Balaam’s response was magnificent. “If Balak would give me his house full of silver and gold, I can not go beyond the word of the Lord my God to do less or more” (Numbers 22:18). This is where the story ought to end. The messengers of Moab ought to depart and the Prophet Balaam ought to pass into obscurity, probably without a single verse of recognition in the scriptures.
2. The Lord Shows the Danger of Balaam’s Stubborn Insistence on His Own Will
But the account does not end here. Balaam adds a calamitous postscript to his declaration of loyalty to the Lord, and the result is that he gets two or three chapters in Numbers and a mention in several other books in the Bible. This postscript is the first inkling we have that all is not exactly right in his heart. “I pray you, tarry here also this night, that I may know what the Lord will say unto me more” (Numbers 22:19, emphasis added). I have a hard time finding any ambiguity in what the Lord has already said. Balaam’s desire to ask again for permission to make the journey to Moab suggests that he is hoping for a different answer than the one he already received.
It is difficult not to think of Martin Harris and Joseph Smith and the 116 pages at this point. And as might be expected, the Lord gives Balaam permission to make the trip. “Rise up, and go with them, if thou wilt [the JST adds the part in italics]. But the conditions are explicit: “But yet the word which I shall say unto thee, that shalt thou do” (Numbers 22:20).
Balaam departed then for Moab, riding on the back of the most remarkable donkey in history. And something was terribly wrong as he departed. Jude tells us that Balaam “ran greedily after . . . reward” (Jude 1:11). The Lord was evidently concerned by the desire he could see in Balaam’s heart to find a way to curse Israel and get the offered rewards. He sent an angel to block the way. Three times the donkey saw the angel and Balaam did not. This is some indication that Balaam’s concern with his own desires had already eroded his spirituality to a degree. Three times the donkey saw the angel in the roadway with a drawn sword. Three times the donkey took evasive action. Three times Balaam was frustrated and furious. Three times he beat the animal. Then the Lord opened the donkey’s mouth.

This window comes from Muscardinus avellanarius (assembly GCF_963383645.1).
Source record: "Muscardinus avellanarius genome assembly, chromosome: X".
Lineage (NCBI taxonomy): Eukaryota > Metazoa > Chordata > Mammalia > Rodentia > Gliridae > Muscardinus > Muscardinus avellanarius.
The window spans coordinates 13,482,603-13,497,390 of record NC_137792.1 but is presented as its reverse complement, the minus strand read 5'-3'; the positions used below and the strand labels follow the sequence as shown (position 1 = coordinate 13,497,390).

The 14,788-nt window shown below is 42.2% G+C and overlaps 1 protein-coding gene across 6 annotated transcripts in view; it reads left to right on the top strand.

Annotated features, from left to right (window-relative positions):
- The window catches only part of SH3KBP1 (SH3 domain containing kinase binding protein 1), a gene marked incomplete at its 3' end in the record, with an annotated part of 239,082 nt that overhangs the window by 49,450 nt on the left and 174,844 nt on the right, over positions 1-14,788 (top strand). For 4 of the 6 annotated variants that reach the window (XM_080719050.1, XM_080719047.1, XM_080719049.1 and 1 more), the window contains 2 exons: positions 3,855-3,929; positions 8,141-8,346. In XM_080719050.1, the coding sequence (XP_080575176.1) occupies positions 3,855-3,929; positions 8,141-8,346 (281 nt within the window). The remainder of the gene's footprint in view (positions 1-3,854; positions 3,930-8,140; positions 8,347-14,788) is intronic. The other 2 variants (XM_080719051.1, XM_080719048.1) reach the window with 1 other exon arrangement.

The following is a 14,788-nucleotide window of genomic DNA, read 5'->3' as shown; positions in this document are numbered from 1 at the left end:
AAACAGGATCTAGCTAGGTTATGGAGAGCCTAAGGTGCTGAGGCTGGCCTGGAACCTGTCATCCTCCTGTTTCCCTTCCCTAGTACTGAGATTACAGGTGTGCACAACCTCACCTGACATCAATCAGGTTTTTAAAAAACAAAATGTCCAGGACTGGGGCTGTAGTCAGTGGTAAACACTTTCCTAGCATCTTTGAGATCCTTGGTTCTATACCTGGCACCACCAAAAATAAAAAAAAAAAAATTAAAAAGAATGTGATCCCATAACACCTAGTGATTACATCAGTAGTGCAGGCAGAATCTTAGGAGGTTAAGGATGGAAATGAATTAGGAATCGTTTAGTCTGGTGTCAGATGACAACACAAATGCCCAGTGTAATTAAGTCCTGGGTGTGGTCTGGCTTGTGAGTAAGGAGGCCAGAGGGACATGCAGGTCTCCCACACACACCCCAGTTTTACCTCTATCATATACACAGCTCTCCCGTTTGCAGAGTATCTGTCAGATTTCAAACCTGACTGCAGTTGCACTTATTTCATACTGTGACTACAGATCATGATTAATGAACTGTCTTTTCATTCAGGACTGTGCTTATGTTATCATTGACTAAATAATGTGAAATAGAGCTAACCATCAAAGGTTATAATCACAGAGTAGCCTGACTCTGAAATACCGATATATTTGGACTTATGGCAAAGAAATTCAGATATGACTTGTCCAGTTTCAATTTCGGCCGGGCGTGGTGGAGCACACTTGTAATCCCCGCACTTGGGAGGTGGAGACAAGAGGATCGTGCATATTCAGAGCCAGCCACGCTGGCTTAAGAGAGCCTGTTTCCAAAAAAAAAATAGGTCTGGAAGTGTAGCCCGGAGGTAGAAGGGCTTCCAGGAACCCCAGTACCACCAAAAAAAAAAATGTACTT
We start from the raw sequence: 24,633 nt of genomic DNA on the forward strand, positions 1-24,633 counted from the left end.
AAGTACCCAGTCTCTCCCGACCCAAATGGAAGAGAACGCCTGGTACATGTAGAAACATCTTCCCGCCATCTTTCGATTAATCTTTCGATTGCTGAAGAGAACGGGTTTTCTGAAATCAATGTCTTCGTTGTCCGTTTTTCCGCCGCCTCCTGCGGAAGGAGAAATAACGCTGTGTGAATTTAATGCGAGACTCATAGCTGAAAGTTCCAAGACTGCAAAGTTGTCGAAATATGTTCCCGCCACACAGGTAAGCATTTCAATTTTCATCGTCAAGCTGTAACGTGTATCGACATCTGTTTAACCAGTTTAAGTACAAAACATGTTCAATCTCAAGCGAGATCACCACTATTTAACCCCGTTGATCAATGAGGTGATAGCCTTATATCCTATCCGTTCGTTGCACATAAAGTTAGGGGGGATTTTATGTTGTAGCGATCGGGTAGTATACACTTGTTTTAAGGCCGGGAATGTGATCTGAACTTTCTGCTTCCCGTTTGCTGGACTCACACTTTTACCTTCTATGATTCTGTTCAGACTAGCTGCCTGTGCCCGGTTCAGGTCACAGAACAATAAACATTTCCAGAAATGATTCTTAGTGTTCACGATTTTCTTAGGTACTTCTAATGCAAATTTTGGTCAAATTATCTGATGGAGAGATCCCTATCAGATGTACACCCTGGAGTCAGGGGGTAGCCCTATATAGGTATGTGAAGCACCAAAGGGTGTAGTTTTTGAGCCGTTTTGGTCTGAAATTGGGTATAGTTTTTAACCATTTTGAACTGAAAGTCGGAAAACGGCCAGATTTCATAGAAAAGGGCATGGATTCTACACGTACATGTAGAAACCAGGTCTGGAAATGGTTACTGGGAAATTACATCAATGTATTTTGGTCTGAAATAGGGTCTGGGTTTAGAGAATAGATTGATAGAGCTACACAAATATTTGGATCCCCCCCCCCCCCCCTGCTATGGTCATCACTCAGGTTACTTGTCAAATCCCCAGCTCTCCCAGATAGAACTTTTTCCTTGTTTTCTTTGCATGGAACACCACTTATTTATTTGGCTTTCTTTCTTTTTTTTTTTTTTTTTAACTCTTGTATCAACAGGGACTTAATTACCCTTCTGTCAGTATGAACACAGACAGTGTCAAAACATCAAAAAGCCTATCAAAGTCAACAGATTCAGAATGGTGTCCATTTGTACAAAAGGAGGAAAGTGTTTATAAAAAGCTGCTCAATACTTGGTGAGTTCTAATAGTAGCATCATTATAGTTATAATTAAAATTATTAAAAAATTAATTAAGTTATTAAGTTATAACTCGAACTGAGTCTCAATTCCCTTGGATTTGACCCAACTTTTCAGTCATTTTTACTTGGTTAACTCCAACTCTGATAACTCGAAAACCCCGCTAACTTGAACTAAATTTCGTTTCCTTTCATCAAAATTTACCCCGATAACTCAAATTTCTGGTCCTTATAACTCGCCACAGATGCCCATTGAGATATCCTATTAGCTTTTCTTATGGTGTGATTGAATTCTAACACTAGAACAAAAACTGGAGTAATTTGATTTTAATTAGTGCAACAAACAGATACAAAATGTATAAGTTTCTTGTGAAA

There is no comment here about the reaction of Balaam. The story focuses on the content of the message, not its impact. But it would delightful to have even one verse describing what Balaam thought when the donkey said, “What have I ever done unto thee?” (Numbers 22:28) Just imagine your own pet Dalmatian complaining, “How come I never get anything but dry dog food?”
I cannot help feeling that there is a lesson here in the fact that Balaam is on a donkey. Donkeys are renowned for their stubbornness, and Balaam beats his for refusing to go the way his master wants him to go. But this is precisely what Balaam is doing. This is a thing all of us have a tendency to do sometimes. “What are you doing,” we might ask of someone engaged in a behavior we believe to be contrary to the commandments. And the usually unspoken answer might be, “I’m doing what God would want me to do if he knew what I know.” How often do we insist on our own way, our own conclusions, our own desires, even when the word of the Lord has come to us in perfect clarity? It is not that we ride a donkey to do evil, but that we are the donkey!
But to continue: the Lord opens Balaam’s eyes and he sees the angel who says, “I went out to withstand thee, because thy way is perverse” before the Lord (Numbers 22:32). Balaam, now flat on his tummy and humble enough to obey any command (an angel with a sword will have that effect) offers to return home at once. Again comes the instruction: “Go . . . but only the word that I shall speak unto thee, that thou shalt speak. So Balaam went” (Numbers 22:35).
3. Balaam Refuses to Curse Israel
Balaam seems to have gotten the message clearly this time. As he views Israel, three times he offers sacrifices, and three times gives Israel, instead of cursings, blessings. Balak watches all of this. (see Numbers 23:8–24:9).